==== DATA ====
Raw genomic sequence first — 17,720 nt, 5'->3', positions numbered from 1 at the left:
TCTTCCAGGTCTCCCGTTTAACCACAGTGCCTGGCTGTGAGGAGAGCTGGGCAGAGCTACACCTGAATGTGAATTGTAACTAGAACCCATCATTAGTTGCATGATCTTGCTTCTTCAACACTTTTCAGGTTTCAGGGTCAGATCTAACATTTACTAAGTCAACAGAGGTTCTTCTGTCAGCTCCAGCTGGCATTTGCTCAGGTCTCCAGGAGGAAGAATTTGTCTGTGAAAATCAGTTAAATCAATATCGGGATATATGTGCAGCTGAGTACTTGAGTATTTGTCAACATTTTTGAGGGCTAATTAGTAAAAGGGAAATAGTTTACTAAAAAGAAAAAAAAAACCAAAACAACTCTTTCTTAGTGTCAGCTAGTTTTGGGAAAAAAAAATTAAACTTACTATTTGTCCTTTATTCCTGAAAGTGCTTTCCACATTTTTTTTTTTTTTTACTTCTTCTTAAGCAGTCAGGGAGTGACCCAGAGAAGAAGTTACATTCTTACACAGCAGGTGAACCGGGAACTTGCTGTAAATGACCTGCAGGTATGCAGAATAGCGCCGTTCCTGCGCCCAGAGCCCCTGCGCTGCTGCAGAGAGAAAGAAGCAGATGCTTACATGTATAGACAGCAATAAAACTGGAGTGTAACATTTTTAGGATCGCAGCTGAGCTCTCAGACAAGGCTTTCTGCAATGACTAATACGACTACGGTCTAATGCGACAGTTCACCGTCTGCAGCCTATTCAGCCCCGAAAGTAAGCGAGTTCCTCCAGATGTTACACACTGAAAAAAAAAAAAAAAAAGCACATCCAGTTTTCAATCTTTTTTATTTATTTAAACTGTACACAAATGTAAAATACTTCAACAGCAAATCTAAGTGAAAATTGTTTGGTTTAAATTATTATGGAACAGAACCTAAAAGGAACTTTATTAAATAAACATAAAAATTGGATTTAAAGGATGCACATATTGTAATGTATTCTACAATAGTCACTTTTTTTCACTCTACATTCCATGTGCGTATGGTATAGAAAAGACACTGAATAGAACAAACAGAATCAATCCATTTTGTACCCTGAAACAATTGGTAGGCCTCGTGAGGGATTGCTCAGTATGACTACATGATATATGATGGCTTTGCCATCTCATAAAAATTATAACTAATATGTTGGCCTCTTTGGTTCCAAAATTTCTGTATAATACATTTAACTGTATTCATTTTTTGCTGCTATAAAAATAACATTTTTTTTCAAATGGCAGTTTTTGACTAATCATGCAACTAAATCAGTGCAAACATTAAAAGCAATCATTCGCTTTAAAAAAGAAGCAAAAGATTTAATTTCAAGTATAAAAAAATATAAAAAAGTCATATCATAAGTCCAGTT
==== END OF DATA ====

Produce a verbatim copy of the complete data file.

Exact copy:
Raw genomic sequence first — 17,720 nt, 5'->3', positions numbered from 1 at the left:
TCTTCCAGGTCTCCCGTTTAACCACAGTGCCTGGCTGTGAGGAGAGCTGGGCAGAGCTACACCTGAATGTGAATTGTAACTAGAACCCATCATTAGTTGCATGATCTTGCTTCTTCAACACTTTTCAGGTTTCAGGGTCAGATCTAACATTTACTAAGTCAACAGAGGTTCTTCTGTCAGCTCCAGCTGGCATTTGCTCAGGTCTCCAGGAGGAAGAATTTGTCTGTGAAAATCAGTTAAATCAATATCGGGATATATGTGCAGCTGAGTACTTGAGTATTTGTCAACATTTTTGAGGGCTAATTAGTAAAAGGGAAATAGTTTACTAAAAAGAAAAAAAAAACCAAAACAACTCTTTCTTAGTGTCAGCTAGTTTTGGGAAAAAAAAATTAAACTTACTATTTGTCCTTTATTCCTGAAAGTGCTTTCCACATTTTTTTTTTTTTTTACTTCTTCTTAAGCAGTCAGGGAGTGACCCAGAGAAGAAGTTACATTCTTACACAGCAGGTGAACCGGGAACTTGCTGTAAATGACCTGCAGGTATGCAGAATAGCGCCGTTCCTGCGCCCAGAGCCCCTGCGCTGCTGCAGAGAGAAAGAAGCAGATGCTTACATGTATAGACAGCAATAAAACTGGAGTGTAACATTTTTAGGATCGCAGCTGAGCTCTCAGACAAGGCTTTCTGCAATGACTAATACGACTACGGTCTAATGCGACAGTTCACCGTCTGCAGCCTATTCAGCCCCGAAAGTAAGCGAGTTCCTCCAGATGTTACACACTGAAAAAAAAAAAAAAAAAGCACATCCAGTTTTCAATCTTTTTTATTTATTTAAACTGTACACAAATGTAAAATACTTCAACAGCAAATCTAAGTGAAAATTGTTTGGTTTAAATTATTATGGAACAGAACCTAAAAGGAACTTTATTAAATAAACATAAAAATTGGATTTAAAGGATGCACATATTGTAATGTATTCTACAATAGTCACTTTTTTTCACTCTACATTCCATGTGCGTATGGTATAGAAAAGACACTGAATAGAACAAACAGAATCAATCCATTTTGTACCCTGAAACAATTGGTAGGCCTCGTGAGGGATTGCTCAGTATGACTACATGATATATGATGGCTTTGCCATCTCATAAAAATTATAACTAATATGTTGGCCTCTTTGGTTCCAAAATTTCTGTATAATACATTTAACTGTATTCATTTTTTGCTGCTATAAAAATAACATTTTTTTTCAAATGGCAGTTTTTGACTAATCATGCAACTAAATCAGTGCAAACATTAAAAGCAATCATTCGCTTTAAAAAAGAAGCAAAAGATTTAATTTCAAGTATAAAAAAATATAAAAAAGTCATATCATAAGTCCAGTT